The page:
The Delphi method appears to be a tool of modern foresight and forecasting activities favored by many countries. The technique is seen to be an efficient procedure either to “obtain the most reliable consensus of opinion of a group of experts… by a series of intensive questionnaires interspersed with controlled opinion feedback” [1, p. 458] or to “identify dissent or non-convergence” [2, p.3]. In this procedure panelists are asked to give an initial opinion on a given topic, and are then given access to ideas expressed by others (the status of respondents not being provided), after which they are able to revise their original opinion in the light of the feedback they receive. This iteration process is repeated until a minimum of stability in panelists' responses is reached. Such consensus – measured by a reduction in the variance of judgments over a number of rounds – is commonly observed in the literature on the Delphi method, either when panelists are experts, or when student panels (non-expert panels) are analyzed, these two types of panels accounting for most of the existing studies. It might be noted that the issue of the impact of panel composition on Delphi performance has seldom been investigated, even though [3, p. 372] conclude that “the validity of the technique will depend on the nature of the panelists and the task they have”, calling for “more experiments to examine how expertise interacts with aspects of the Delphi technique and how it relates to accuracy improvement over rounds”. Finally, while many empirical studies have made use of the Delphi methodology for foresight  or international comparison , this paper aims to add to the existing literature by addressing the methodological issues associated with this tool, dealing with the principal criticisms expressed in the literature regarding the selection process of experts, the composition of panelists , and their joint impact on the analytical power of the Delphi technique. This approach resonates with problems observed in contemporary techno-economic and political spheres  and . Recent examples of rising public skepticism towards scientific and technological discoveries abound: genetically-modified organisms (GMOs), mad cow disease in Western Europe, climatic change, the use of bisphenol A for producing baby bottles, and so forth  and . The multiplication of such controversies challenges the idea of Sound Science, that is, the appropriateness of decisions exclusively founded upon the knowledge of scientific experts. The role of participatory democracy in activities involving prediction is increasing, and questions the relevance of panels exclusively composed of experts, leading to calls for the inclusion of non-experts in forecasting panels. But the resort to participatory democracy should not only be motivated by ethical motivations; this should also be a means of ensuring analytical precision. One might therefore wonder whether the inclusion of non-experts among Delphi panelists might contribute to a greater appropriateness of decisions based on Delphi results and a greater readiness on the part of the general public to accept those decisions  and . The present study is directed to an empirical analysis of the advantages and disadvantages of diversity among Delphi panelists. Our ultimate goal is to test whether diversity of opinions might lead to a greater robustness, and might thereby facilitate political decision-making. Indeed, understanding whether or not different groups of people (experts vs laypersons) rely on divergent rationalities, and whether they are nonetheless able to reach a consensus, could be of assistance in composing reliable panels of inquiry when technological forecasting and political decisions are at stake. We will test our research hypotheses on the nuclear sector. Several factors account for our choice. First, during recent years and as in controversy over GMO or climate change, the use of nuclear power for civilian purposes has frequently been subject to important public controversies, sharpened in the wake of major nuclear accidents (Chernobyl in 1986; Fukushima in 2011) and extending beyond scientific concerns. The adoption of more radical opinion, both among experts and laypersons, can be anticipated. Second, knowledge in this domain is very complex and constantly evolving, creating a clear divide between laypersons and experts, or even among experts. Third, decisions in the domain of civil nuclear energy have a major public impact and this is likely to influence energy policy at the State level.1 Finally, the paper is organized as follows. We first present a survey of the impact of the composition of panels on the forecasting process and its performance so that we might construct some research hypotheses and also develop our analytical model. We point out that discrepancies in judgments made by experts and laypersons can generate diversity. Subsequent sections are devoted to the empirical testing of the working hypotheses elaborated in the first part. We conduct an empirical analysis using data collected during a technological foresight survey on the future of nuclear energy in France. This survey uses the Delphi method and involves a panel that includes both experts and non-experts. We investigate the diversity of judgments within the two populations and over repeated rounds in order 1) to test for differences and 2) to investigate their origins and stability. Finally, we consider the relative merits of including non-experts in Delphi panels, and also provide some practical recommendations to Delphi users.
نتیجه گیری انگلیسی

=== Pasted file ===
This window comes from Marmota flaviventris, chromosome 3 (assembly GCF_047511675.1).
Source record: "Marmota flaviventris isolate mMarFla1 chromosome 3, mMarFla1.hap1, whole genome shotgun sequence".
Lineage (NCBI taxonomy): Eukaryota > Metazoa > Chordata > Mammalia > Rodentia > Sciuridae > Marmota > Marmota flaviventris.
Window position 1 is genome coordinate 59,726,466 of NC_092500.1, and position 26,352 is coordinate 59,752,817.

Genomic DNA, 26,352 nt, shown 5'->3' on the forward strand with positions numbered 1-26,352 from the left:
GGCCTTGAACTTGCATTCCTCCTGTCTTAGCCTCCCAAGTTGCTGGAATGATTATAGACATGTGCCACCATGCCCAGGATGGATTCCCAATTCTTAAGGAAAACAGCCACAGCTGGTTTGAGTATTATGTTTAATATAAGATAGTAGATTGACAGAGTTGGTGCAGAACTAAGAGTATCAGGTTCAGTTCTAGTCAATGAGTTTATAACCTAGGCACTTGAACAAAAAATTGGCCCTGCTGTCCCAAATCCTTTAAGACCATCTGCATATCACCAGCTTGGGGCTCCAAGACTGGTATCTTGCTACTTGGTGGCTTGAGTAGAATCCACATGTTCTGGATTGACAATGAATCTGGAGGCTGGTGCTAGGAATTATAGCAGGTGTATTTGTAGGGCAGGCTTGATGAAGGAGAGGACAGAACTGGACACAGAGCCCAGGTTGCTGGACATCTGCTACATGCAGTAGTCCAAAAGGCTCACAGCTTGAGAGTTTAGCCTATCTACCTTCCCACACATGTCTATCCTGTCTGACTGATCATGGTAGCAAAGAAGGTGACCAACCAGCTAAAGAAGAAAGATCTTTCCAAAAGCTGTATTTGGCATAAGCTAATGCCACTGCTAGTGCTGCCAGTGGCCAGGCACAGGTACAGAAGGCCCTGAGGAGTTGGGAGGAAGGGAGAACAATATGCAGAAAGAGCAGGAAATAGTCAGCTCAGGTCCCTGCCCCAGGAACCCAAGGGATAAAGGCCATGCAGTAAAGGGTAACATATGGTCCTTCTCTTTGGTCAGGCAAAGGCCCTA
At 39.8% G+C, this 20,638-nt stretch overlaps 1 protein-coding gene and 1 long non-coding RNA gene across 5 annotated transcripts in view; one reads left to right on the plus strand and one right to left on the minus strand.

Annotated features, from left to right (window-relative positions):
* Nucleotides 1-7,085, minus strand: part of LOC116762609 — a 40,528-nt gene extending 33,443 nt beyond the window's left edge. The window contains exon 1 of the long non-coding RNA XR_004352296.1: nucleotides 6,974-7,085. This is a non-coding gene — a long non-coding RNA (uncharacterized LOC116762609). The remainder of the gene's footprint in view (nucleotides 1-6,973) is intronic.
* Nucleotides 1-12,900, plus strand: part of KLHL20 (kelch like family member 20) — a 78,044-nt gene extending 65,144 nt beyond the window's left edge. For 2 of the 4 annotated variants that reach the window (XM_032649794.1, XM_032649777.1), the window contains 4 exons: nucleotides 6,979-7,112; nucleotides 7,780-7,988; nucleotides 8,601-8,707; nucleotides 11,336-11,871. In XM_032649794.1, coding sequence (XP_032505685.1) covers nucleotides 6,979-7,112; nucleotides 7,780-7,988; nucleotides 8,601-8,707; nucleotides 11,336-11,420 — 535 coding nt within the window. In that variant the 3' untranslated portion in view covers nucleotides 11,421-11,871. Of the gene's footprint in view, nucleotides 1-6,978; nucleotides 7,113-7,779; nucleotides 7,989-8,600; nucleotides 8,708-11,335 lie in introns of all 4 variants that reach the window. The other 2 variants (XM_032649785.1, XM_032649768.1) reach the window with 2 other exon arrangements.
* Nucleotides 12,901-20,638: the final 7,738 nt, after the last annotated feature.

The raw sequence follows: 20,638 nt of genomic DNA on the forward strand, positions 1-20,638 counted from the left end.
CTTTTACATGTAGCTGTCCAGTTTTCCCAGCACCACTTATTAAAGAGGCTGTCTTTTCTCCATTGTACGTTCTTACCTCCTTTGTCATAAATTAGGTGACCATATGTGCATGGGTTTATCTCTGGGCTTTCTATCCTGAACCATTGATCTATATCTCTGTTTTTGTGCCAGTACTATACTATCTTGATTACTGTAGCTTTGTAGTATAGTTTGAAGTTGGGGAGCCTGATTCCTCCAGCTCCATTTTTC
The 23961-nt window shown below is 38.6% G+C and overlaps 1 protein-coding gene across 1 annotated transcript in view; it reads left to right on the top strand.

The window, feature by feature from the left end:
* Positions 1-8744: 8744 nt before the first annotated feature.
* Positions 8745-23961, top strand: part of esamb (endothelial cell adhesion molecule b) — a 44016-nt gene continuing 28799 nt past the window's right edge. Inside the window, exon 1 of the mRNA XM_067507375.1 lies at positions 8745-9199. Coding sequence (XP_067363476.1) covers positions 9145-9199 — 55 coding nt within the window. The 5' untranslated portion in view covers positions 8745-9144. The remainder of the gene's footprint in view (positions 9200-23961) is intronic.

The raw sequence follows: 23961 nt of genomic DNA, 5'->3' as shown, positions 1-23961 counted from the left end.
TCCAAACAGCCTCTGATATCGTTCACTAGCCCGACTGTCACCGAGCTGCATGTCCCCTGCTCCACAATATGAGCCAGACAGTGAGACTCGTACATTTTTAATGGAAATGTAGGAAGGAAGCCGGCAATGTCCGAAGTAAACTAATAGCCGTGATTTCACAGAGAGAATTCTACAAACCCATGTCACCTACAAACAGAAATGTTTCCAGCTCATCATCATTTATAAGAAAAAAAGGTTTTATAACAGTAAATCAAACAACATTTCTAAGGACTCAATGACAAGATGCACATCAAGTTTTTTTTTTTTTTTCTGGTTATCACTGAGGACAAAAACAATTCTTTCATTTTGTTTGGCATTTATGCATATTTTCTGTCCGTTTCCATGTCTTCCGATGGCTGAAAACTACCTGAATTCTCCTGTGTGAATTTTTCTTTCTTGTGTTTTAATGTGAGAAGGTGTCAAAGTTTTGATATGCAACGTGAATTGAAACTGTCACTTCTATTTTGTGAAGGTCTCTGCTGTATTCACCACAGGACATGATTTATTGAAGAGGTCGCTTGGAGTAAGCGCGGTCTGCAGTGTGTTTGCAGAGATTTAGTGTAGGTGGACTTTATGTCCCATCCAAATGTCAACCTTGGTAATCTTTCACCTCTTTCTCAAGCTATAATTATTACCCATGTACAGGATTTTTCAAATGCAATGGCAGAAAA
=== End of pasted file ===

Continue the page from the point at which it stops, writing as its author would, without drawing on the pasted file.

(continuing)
The main aim of this paper was to investigate whether the inclusion of non-experts in forecasting activities necessarily gives rise to less-objective, less stable and less accurate assessments. Specifically, we analyzed the consequences and challenges raised by forecasts and decisions built on the results of Delphi surveys run on heterogeneous panels including both experts and non-experts, taking nuclear energy as a specific illustrative case. Our analysis shows that the level of expertise in the sector under analysis dramatically influences an agent's opinion in a controversial topic such as nuclear power. This finding may be interpreted as evidence of diverging initial viewpoints between experts and laypeople over the value of nuclear technologies for the future of Society. Hence our case study, together with an original definition of experts and laypeople, confirms that using Delphi analyses with heterogeneous panels could be worthwhile as a means of increasing variety among first round opinions. This variety should be encouraged because the original judgments expressed by experts may be less accurate and sound than traditionally assumed in the literature, and by experts themselves. Indeed, we find that some experts may be subject to self-serving bias during their evaluation process. Our results thus exhibit the virtues of diversity among panelists: it generates variety of opinions in the first round, which in turn can be a token of scientific robustness, contrary to more homogeneous but sometimes biased expert opinion. Globally, in line with Callon et al., one may conclude that the composition of assessment panels and discussion groups has to include experts and laypersons, even if this might imply a slow-down in the pace of the decision-making process. Increased variety in discussion groups and in foresight panels constitutes a prerequisite for the quality of the results. It allows the overall opinion of the group or panel to move towards the needs and expectations of Society, to avoid possible bias and, last but not least, to legitimate their advice vis-à-vis Society (although this has not been tested in the present paper). The next question now becomes how one might reconcile first-round heterogeneous opinions formed by heterogeneous panelists, for the purpose of facilitating public decision-making. Indeed, for the Delphi technique to be useful for policy makers one should still consider an appropriate way of reconciling first-round diverging judgments, and to allow for the emergence of a consensus. Are disagreements between experts and laypersons unalterable, or is it possible to achieve consensus through a process of change over successive rounds of judgments? In our specific case, panelists were only allowed to change their judgments of the forecast of the time schedule for the development of the technology. We found that if laypersons have original ideas (in the first round of the poll), their opinions are less stable than those expressed by experts over subsequent rounds. Indeed, the original dispersion tends to reduce towards the experts' original views (the most stable ones) by iteration, reflecting laypersons coming to agree with expert (potentially biased) views. Thus the original divergence vanishes after several rounds, what reduces the usefulness of introducing first-round diversity. However, such diversity retains its worth at least for ethical reasons, laypersons (and general public) having the opportunity to express their views on controversial topics. One has however to keep in mind that we reach this conclusion for a particular type of forecasts, i.e. the time schedule for the practical implementation of different nuclear-based technologies. Good forecasts in this case are mainly rooted on experiential and highly specialized technological knowledge. One may therefore wonder whether such a conclusion holds for opinions involving to a greater extent personal beliefs and values (and less technological knowledge), as it is the case for the importance awarded to a given technology, or more generally when societal choices are at stake. In those cases, laypersons may be less willing to legitimate experts' judgments and less ready to revise their original opinions (and converge towards the experts' ones). In this type of forecasting exercises, the inclusion of laypeople in panels would thus be useful to provide the opportunity for experts to encounter wider arguments. Should the panelists not reach consensus, diversity in the panel composition would nevertheless be of interest to exhibit fundamental dissent among citizens. A possible direction for further research would therefore be to test this intuition and explore whether the likelihood of consensus depends on the nature and scope of the forecasts participants have to do (selection of technological priorities for a country vs practical implementation of a given technology). There are additional caveats one should bear in mind and which might explain our results: while our sample includes less-expert participants, the participants are still from the energy sector and hence probably supportive of (and consensual on) it. Participants that are even more “lay” (e.g. with a scientific background but from a non-energy sector) might be less willing to conform to the consensus view. Moreover, we ran our econometric analysis on a very limited sample of experts, what might explain the limited dispersion of their original opinions and their reduced propensity to change their minds as compared to laypersons. Third, panelists only receive basic feedbacks in the present case study. They do not exchange the rationales for their respective predictions. Neither are they informed about the level of expertise of the other panelists. All this could impact the degree of opinion change in panelists over rounds . In such a context, does Delphi need recasting by taking greater account of non-expert opinion? If yes, then how? The question remains open, but we suggest hereafter some directions for further research, considering the limits of the present paper. A renewal of the Delphi method could consist in highlighting the heterogeneity of judgments by giving all panelists feedbacks on the median opinion of experts on the one hand, and of laypersons on the other, thus stressing the existence of subgroups within the panel. In that case, “conflict can improve the perceived quality of the decision […] but it may weaken the ability of the group to work together in the future” . Indeed, if aware of the other group's position, a given group might be tempted to strengthen its original judgment in order to reduce the likelihood of the opposite judgment becoming dominant. As stressed by Wright and Rowe , the other group's judgment might be rejected not only because members of the first group perceive a significant divergence over values between themselves and second group, but also because they know the second group might suffer from self-serving bias . Thus as soon as one can see that another panelist has a divergent judgment because he/she belongs to a self-interested group, the likelihood for the former to change his/her mind decreases. Since we show that experts' opinion might also be biased, convergence towards experts' judgments does not seem that automatic and may require additional iterations, without any guarantee of success, when success is measured in terms of consensus (which is not always the case ). Finally, there could be a danger in using Delphi and forming mixed panels (of experts and non-experts) together with new feedback processes, since it would probably reduce the likelihood of reaching (potential) consensus, but at the same time would increase the difficulty for policy-makers seeking to take decisions based on Delphi (diverging) outcomes. On the other hand, as mentioned before, identifying dissent may also be valuable in alerting policy makers to the need for better communication and additional argumentation on the technological choices they made for the country, or to the need for a totally new policy. To conclude: much remains to be done before there is a definite answer over how the Delphi method might be recast to improve its capacity to account for heterogeneous opinions, and promote participatory democracy.